University of Southern California

CeASES-ADRD is a multi-site center at the USC Schaeffer Center, University of Texas, Austin and Stanford University. The Center’s aims are to advance innovative social science ADRD research, broaden and diversify the set of researchers working in the field, and disseminate findings for impact. Goals are accomplished through network meetings, workshops on data and methods, microsimulation and behavioral economics, pilot project support, and the annual Science of ADRD for Social Scientists Program.

Research Themes
Cognitive health and dementia trends and disparities; Population, economic and health forecasting; Behavioral economics; Economics of aging; Disability, health care, unpaid family care and long-term care; Implications of health policy; Cognitive aging and the demography of dementia.

Pilot Projects

  • 2020. Alice Chen, Associate Professor, USC. ADRD Care in New Delivery and Payment Methods.

    This study estimates the impact of new payment and delivery models—including accountable care organization models, patient-centered medical care homes, value-based payment modifiers, and merit-based incentive payments – on the health care and drug use and cost for ADRD patients. Results from this research will identify which delivery and payment models are most effective in improving dementia care. They will also inform an R01 proposals that seek to uncover mechanisms for observed improvements in dementia care, such as the restructuring of ADRD care teams, care coordination, and the placement of higher-risk ADRD patients into care management programs.

    Priority Research Areas: Care for Persons Living with Dementia


  • 2020. Bryan Tysinger, Research Assistant Professor, USC; Rebeca Wong, Professor, UT Medical Branch. Harmonized Cognitive Measures for International Microsimulation Modeling of ADRD.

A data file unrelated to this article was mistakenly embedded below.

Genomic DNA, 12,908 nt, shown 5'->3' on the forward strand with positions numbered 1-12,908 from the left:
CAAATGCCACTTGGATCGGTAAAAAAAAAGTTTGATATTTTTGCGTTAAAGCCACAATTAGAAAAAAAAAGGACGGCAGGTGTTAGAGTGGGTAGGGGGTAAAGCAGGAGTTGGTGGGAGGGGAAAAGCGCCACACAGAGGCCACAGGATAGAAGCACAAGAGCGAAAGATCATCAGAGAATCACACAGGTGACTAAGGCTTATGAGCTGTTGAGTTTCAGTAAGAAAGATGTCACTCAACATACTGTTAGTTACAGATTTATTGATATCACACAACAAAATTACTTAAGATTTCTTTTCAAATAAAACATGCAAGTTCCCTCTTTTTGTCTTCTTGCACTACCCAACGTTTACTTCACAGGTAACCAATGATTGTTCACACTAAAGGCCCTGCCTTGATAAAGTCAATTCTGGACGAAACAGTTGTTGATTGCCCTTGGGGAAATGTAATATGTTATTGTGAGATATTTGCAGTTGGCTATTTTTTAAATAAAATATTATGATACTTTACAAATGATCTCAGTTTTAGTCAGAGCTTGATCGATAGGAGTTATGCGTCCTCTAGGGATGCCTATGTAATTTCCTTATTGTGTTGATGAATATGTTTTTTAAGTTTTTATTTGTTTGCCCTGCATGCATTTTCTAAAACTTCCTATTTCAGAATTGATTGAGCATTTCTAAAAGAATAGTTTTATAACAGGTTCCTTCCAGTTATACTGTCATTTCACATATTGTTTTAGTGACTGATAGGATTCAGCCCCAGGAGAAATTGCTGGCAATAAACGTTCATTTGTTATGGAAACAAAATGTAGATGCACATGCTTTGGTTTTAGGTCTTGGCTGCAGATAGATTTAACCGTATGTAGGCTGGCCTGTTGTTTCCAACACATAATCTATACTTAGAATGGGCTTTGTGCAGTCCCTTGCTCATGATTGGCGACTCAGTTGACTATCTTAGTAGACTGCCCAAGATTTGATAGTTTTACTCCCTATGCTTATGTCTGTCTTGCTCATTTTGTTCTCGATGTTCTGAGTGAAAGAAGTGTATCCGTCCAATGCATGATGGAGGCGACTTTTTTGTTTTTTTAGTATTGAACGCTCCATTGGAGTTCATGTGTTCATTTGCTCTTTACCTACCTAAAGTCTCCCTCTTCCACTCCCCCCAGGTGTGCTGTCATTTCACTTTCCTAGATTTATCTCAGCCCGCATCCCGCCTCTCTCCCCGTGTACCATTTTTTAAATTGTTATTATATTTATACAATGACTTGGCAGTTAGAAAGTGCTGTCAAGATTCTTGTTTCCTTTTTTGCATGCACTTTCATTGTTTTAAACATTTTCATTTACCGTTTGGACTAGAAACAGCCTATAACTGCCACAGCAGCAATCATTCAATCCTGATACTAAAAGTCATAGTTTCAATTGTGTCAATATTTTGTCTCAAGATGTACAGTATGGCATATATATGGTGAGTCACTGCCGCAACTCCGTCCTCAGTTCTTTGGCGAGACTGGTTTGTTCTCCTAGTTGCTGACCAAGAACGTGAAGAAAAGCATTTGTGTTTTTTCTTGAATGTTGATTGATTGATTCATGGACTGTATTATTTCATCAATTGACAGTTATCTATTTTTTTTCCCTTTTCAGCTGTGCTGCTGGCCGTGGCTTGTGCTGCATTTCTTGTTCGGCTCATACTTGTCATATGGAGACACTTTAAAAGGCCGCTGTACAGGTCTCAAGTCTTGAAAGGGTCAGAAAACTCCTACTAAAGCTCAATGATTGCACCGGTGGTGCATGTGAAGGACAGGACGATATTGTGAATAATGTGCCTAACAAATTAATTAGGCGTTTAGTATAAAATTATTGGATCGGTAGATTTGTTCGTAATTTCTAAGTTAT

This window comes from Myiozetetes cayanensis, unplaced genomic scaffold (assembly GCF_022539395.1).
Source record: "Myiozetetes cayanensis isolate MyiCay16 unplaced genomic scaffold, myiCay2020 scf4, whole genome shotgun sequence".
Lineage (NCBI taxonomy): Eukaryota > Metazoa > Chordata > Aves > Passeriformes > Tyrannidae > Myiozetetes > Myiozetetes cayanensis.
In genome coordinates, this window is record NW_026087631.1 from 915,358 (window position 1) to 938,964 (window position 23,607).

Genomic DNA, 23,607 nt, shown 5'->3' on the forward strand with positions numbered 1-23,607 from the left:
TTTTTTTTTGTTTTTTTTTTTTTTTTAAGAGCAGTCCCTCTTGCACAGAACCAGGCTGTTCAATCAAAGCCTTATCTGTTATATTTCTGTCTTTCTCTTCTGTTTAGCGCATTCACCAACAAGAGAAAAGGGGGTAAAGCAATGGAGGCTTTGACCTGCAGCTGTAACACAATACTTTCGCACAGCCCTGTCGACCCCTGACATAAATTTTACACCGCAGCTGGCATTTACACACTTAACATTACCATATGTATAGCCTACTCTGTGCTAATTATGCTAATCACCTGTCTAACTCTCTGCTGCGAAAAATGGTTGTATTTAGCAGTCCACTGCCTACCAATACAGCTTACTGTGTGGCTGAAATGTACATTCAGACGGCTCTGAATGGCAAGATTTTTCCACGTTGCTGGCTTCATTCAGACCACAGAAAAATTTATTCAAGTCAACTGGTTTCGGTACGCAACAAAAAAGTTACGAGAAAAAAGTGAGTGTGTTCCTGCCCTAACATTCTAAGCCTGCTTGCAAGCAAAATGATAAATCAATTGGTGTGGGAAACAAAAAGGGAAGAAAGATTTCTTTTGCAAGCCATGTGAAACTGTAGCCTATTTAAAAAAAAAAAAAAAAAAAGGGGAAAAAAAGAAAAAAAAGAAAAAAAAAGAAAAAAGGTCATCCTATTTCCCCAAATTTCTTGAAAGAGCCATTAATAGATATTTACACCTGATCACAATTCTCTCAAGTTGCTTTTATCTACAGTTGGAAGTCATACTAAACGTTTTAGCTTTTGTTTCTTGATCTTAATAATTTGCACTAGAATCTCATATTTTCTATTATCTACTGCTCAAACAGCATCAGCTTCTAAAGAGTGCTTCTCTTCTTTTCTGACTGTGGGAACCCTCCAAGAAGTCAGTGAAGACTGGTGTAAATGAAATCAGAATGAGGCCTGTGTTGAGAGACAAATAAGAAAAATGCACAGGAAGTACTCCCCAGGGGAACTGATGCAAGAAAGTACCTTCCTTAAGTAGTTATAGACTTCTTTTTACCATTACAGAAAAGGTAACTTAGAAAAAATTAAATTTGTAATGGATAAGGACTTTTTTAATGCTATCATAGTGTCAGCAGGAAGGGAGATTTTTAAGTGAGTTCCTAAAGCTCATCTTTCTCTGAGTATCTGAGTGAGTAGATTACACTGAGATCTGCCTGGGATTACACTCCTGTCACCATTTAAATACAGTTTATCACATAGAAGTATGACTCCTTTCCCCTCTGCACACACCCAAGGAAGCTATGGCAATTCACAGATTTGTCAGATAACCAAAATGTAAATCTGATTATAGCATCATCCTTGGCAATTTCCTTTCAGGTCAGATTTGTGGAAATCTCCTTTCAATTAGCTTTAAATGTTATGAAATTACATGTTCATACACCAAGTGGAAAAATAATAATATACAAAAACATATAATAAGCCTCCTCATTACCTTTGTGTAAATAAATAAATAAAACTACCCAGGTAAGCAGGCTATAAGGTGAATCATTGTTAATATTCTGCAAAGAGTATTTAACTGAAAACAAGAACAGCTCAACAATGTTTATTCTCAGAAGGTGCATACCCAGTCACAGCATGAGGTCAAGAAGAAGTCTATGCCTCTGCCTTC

This project will extend two existing microsimulation models, the United States Future Elderly Model (US-FEM, based on the HRS) and the FEM-Mexico (based on the MHAS) to incorporate measures from the HCAP supplement and produce population and subpopulation estimates of dementia today and in the future. It will inform an R01 proposal for modeling ADRD that will extend the analysis to potentially include microsimulation models for England, India, and China.


  • 2020. Chandra Muller, Professor, University of Texas, Austin. National Longitudinal Study, 1972 (NLS-72) Record Matching to Centers for Medicare and Medicaid Services (CMS) Records.

    This study addresses the social or skill aspects of education that shape cognitive functioning. The study will create new data for analysis of education and early cognition effects on economic security among older people. The matching and analyses will lay the foundation for an R01 proposal to follow-up the NLS-72 cohort to study cognitive aging and AD.

    Priority Research Areas: Determinants of Health, Well-Being and Longevity


  • 2020. Karen Eggleston, Senior Fellow; Jay Bhattacharya, Professor, Stanford. Trends and Projections of ADRD in Asia.

    This project will extend the current Japanese Future Elderly Model (JFEM) microsimulation model to include cognitive function and dementia. It will use this expanded JFEM to study the social and economic burden of ADRD in Japan, and compare to other FEM for North America and Europe. Existing Asia microsimulation models include those for South Korea and Singapore, with a model under development for Taiwan, and in the planning stages for Hong Kong, the rest of China, and India. The study will project the health and cost implications of cognitive decline and ADRD and implications of long-term care insurance (LTCI) programs in Japan and South Korea.

    Priority Research Areas: Population, Economic and Health Forecasting


  • 2020. Mireille Jacobson, Associate Professor; Jason Doctor, Professor; Julie Zissimopoulos, Associate Professor, USC. The Impact of Cognitive Screening on Early ADRD Diagnosis, Treatment and Spending.

    This study examines how Medicare plan type affects the likelihood of an early ADRD diagnosis combining both Traditional Medicare Fee-for-service claims and MA plan encounter files. The study will also fill a gap in our understanding of the impact of ADRD diagnosis on differences in health care utilization and spending in MA and Traditional Medicare. It will inform an R01 proposal to improve screening, diagnosis and care for person living with dementia.

    Priority Research Areas: Cognitive Aging and the Demography of Dementia



Center Administrator/Media Contact: Johanna Thunell